Mystery mummies from Central Asia have a surprising ancestry. These people, who displayed facial characteristics suggesting a European heritage, belonged to a local population with ancient Asian roots, a new study finds. Until now, researchers had pegged the mummified Bronze Age bunch as newcomers and debated about where in West Asia they originally came from.
Desert heat naturally mummified hundreds of bodies buried in western China’s Tarim Basin from roughly 4,000 to 1,800 years ago. Preserved remains of these people have been excavated since the 1990s (SN: 2/25/95). Those interred around 4,000 years ago belonged to the Xiaohe culture, a population that mixed animal herding with plant cultivation. Their boat-shaped coffins were unlike any others in the region. And preserved cheese, wheat, millet and clothes made from western Eurasian wool found in Xiaohe graves pointed to distant contacts or origins.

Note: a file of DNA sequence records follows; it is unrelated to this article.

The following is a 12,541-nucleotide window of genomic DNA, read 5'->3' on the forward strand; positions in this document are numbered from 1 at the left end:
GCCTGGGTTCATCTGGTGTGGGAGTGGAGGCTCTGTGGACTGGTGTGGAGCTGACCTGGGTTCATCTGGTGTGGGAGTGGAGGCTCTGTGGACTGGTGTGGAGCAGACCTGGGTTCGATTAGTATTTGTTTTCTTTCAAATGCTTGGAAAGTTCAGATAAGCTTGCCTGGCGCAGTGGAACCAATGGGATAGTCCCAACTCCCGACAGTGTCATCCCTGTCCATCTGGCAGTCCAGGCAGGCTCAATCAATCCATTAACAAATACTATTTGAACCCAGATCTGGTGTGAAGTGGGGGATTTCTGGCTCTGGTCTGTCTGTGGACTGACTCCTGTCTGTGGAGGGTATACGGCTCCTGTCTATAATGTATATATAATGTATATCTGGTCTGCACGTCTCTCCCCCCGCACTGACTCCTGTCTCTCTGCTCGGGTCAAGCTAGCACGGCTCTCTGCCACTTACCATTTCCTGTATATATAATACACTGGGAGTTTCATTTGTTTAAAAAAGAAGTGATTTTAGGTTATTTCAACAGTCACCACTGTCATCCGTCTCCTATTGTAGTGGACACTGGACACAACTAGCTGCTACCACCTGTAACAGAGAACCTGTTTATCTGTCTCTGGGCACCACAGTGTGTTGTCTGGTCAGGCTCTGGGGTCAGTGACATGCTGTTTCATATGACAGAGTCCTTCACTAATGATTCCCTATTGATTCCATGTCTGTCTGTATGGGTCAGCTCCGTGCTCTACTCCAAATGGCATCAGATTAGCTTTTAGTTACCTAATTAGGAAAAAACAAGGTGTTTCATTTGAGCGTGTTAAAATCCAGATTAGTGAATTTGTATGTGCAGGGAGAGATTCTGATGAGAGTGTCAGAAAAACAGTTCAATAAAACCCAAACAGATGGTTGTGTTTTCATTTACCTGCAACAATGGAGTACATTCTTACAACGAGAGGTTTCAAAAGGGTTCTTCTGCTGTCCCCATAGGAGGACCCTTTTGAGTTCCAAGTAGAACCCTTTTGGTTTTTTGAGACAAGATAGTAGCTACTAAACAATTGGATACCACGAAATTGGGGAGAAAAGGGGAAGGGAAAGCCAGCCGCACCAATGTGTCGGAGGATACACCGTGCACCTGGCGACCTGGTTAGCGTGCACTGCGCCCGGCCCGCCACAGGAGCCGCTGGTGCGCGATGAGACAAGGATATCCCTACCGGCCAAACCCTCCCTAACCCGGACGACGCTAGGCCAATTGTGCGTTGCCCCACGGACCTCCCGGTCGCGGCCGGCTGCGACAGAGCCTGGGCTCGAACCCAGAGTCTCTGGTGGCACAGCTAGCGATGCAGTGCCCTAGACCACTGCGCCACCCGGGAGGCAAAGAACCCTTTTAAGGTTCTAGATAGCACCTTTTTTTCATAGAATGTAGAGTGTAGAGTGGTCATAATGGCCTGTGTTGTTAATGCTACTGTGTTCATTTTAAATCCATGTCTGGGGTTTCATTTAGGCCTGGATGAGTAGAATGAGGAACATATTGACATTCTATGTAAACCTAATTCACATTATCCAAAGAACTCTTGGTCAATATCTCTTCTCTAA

Archaeogeneticist Yinqiu Cui of Jilin University in Changchun, China, and an international team analyzed DNA from 13 Tarim Basin mummies from roughly 4,100 to 3,700 years ago and five other human mummies from the nearby Dzungarian Basin from around 5,000 to 4,800 years ago.
Tarim people displayed Asian ancestry mainly traceable to hunter-gatherers who inhabited much of northern Eurasia more than 9,000 years ago. That finding suggests that the mummies belonged to a population that did not mate with outsiders for many millennia, the researchers report October 27 in Nature. No DNA links were found to western Eurasian herders from the Afanasievo culture (SN: 11/15/17), who some researchers have regarded as precursors of Xiaohe people.
A predominantly Afanasievo ancestry did appear in the Dzungarian individuals. Milk proteins found in dental tartar from seven Tarim mummies indicated that those people regularly consumed dairy products, a practice possibly learned from Afanasievo descendants in the Dzungarian Basin, the researchers say.